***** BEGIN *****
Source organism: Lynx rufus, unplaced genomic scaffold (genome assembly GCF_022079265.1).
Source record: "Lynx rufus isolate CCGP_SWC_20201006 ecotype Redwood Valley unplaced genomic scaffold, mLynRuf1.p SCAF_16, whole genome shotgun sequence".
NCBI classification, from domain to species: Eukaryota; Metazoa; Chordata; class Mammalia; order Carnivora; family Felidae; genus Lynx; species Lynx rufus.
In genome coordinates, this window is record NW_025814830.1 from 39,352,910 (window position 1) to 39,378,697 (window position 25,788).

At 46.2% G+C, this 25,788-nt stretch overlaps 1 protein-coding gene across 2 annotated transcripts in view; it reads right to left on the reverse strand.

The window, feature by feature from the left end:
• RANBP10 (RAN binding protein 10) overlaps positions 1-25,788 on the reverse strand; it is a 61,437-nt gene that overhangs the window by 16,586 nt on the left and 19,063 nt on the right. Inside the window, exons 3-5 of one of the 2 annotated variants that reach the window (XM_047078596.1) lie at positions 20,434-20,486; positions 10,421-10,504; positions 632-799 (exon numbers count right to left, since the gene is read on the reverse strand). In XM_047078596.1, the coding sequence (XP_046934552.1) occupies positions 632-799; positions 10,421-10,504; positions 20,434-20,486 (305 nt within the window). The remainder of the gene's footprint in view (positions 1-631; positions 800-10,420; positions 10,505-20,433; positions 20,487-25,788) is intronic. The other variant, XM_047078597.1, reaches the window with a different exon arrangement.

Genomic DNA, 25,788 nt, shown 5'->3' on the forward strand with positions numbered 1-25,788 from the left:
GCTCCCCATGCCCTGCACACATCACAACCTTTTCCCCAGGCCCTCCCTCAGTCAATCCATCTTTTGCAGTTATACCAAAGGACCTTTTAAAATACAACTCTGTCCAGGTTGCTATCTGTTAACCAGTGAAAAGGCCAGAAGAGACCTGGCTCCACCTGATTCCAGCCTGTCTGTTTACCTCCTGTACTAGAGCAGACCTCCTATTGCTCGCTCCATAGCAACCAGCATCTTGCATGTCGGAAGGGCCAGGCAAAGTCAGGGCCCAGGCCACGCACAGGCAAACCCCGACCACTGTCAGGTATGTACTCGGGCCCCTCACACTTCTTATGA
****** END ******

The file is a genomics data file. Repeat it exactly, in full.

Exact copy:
Source organism: Lynx rufus, unplaced genomic scaffold (genome assembly GCF_022079265.1).
Source record: "Lynx rufus isolate CCGP_SWC_20201006 ecotype Redwood Valley unplaced genomic scaffold, mLynRuf1.p SCAF_16, whole genome shotgun sequence".
NCBI classification, from domain to species: Eukaryota; Metazoa; Chordata; class Mammalia; order Carnivora; family Felidae; genus Lynx; species Lynx rufus.
In genome coordinates, this window is record NW_025814830.1 from 39,352,910 (window position 1) to 39,378,697 (window position 25,788).

At 46.2% G+C, this 25,788-nt stretch overlaps 1 protein-coding gene across 2 annotated transcripts in view; it reads right to left on the reverse strand.

The window, feature by feature from the left end:
• RANBP10 (RAN binding protein 10) overlaps positions 1-25,788 on the reverse strand; it is a 61,437-nt gene that overhangs the window by 16,586 nt on the left and 19,063 nt on the right. Inside the window, exons 3-5 of one of the 2 annotated variants that reach the window (XM_047078596.1) lie at positions 20,434-20,486; positions 10,421-10,504; positions 632-799 (exon numbers count right to left, since the gene is read on the reverse strand). In XM_047078596.1, the coding sequence (XP_046934552.1) occupies positions 632-799; positions 10,421-10,504; positions 20,434-20,486 (305 nt within the window). The remainder of the gene's footprint in view (positions 1-631; positions 800-10,420; positions 10,505-20,433; positions 20,487-25,788) is intronic. The other variant, XM_047078597.1, reaches the window with a different exon arrangement.

Genomic DNA, 25,788 nt, shown 5'->3' on the forward strand with positions numbered 1-25,788 from the left:
GCTCCCCATGCCCTGCACACATCACAACCTTTTCCCCAGGCCCTCCCTCAGTCAATCCATCTTTTGCAGTTATACCAAAGGACCTTTTAAAATACAACTCTGTCCAGGTTGCTATCTGTTAACCAGTGAAAAGGCCAGAAGAGACCTGGCTCCACCTGATTCCAGCCTGTCTGTTTACCTCCTGTACTAGAGCAGACCTCCTATTGCTCGCTCCATAGCAACCAGCATCTTGCATGTCGGAAGGGCCAGGCAAAGTCAGGGCCCAGGCCACGCACAGGCAAACCCCGACCACTGTCAGGTATGTACTCGGGCCCCTCACACTTCTTATGA